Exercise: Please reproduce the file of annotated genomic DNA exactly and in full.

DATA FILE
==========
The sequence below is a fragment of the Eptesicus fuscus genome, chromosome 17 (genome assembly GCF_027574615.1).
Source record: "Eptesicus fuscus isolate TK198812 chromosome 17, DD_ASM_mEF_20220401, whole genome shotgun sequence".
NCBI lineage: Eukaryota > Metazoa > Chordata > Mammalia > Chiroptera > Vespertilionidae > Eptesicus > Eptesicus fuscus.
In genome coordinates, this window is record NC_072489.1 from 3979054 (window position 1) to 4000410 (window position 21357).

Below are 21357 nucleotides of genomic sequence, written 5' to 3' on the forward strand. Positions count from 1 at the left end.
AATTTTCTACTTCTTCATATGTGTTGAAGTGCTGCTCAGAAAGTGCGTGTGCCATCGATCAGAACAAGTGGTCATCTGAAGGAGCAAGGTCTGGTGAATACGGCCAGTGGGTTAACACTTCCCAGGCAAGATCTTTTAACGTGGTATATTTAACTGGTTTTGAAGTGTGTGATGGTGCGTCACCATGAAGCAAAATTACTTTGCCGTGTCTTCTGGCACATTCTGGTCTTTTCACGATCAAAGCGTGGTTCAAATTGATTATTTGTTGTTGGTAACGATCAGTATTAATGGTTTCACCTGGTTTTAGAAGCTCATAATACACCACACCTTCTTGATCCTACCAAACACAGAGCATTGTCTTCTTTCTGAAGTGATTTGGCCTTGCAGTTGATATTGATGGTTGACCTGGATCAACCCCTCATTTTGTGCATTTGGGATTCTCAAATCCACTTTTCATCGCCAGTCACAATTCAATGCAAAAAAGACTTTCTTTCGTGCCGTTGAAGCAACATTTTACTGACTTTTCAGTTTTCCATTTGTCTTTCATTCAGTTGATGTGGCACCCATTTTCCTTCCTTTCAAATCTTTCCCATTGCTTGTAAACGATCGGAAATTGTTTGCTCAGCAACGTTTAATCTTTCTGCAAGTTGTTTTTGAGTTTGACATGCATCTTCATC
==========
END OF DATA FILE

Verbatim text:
The sequence below is a fragment of the Eptesicus fuscus genome, chromosome 17 (genome assembly GCF_027574615.1).
Source record: "Eptesicus fuscus isolate TK198812 chromosome 17, DD_ASM_mEF_20220401, whole genome shotgun sequence".
NCBI lineage: Eukaryota > Metazoa > Chordata > Mammalia > Chiroptera > Vespertilionidae > Eptesicus > Eptesicus fuscus.
In genome coordinates, this window is record NC_072489.1 from 3979054 (window position 1) to 4000410 (window position 21357).

Below are 21357 nucleotides of genomic sequence, written 5' to 3' on the forward strand. Positions count from 1 at the left end.
AATTTTCTACTTCTTCATATGTGTTGAAGTGCTGCTCAGAAAGTGCGTGTGCCATCGATCAGAACAAGTGGTCATCTGAAGGAGCAAGGTCTGGTGAATACGGCCAGTGGGTTAACACTTCCCAGGCAAGATCTTTTAACGTGGTATATTTAACTGGTTTTGAAGTGTGTGATGGTGCGTCACCATGAAGCAAAATTACTTTGCCGTGTCTTCTGGCACATTCTGGTCTTTTCACGATCAAAGCGTGGTTCAAATTGATTATTTGTTGTTGGTAACGATCAGTATTAATGGTTTCACCTGGTTTTAGAAGCTCATAATACACCACACCTTCTTGATCCTACCAAACACAGAGCATTGTCTTCTTTCTGAAGTGATTTGGCCTTGCAGTTGATATTGATGGTTGACCTGGATCAACCCCTCATTTTGTGCATTTGGGATTCTCAAATCCACTTTTCATCGCCAGTCACAATTCAATGCAAAAAAGACTTTCTTTCGTGCCGTTGAAGCAACATTTTACTGACTTTTCAGTTTTCCATTTGTCTTTCATTCAGTTGATGTGGCACCCATTTTCCTTCCTTTCAAATCTTTCCCATTGCTTGTAAACGATCGGAAATTGTTTGCTCAGCAACGTTTAATCTTTCTGCAAGTTGTTTTTGAGTTTGACATGCATCTTCATC